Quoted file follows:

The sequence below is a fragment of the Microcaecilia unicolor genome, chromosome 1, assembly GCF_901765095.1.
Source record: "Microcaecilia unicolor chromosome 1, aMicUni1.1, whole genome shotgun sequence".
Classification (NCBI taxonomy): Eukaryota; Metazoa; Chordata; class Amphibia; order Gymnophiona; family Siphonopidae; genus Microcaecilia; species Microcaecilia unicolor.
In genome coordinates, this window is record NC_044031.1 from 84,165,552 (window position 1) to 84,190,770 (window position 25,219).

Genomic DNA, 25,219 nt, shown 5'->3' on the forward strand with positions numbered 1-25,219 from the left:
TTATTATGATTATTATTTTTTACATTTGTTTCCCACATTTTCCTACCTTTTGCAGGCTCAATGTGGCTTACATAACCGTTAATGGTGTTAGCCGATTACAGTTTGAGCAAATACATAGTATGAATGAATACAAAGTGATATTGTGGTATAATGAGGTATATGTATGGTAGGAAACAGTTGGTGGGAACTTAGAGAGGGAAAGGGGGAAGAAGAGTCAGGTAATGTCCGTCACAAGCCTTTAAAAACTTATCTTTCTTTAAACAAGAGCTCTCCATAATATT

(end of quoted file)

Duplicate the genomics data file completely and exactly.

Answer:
The sequence below is a fragment of the Microcaecilia unicolor genome, chromosome 1, assembly GCF_901765095.1.
Source record: "Microcaecilia unicolor chromosome 1, aMicUni1.1, whole genome shotgun sequence".
Classification (NCBI taxonomy): Eukaryota; Metazoa; Chordata; class Amphibia; order Gymnophiona; family Siphonopidae; genus Microcaecilia; species Microcaecilia unicolor.
In genome coordinates, this window is record NC_044031.1 from 84,165,552 (window position 1) to 84,190,770 (window position 25,219).

Genomic DNA, 25,219 nt, shown 5'->3' on the forward strand with positions numbered 1-25,219 from the left:
TTATTATGATTATTATTTTTTACATTTGTTTCCCACATTTTCCTACCTTTTGCAGGCTCAATGTGGCTTACATAACCGTTAATGGTGTTAGCCGATTACAGTTTGAGCAAATACATAGTATGAATGAATACAAAGTGATATTGTGGTATAATGAGGTATATGTATGGTAGGAAACAGTTGGTGGGAACTTAGAGAGGGAAAGGGGGAAGAAGAGTCAGGTAATGTCCGTCACAAGCCTTTAAAAACTTATCTTTCTTTAAACAAGAGCTCTCCATAATATT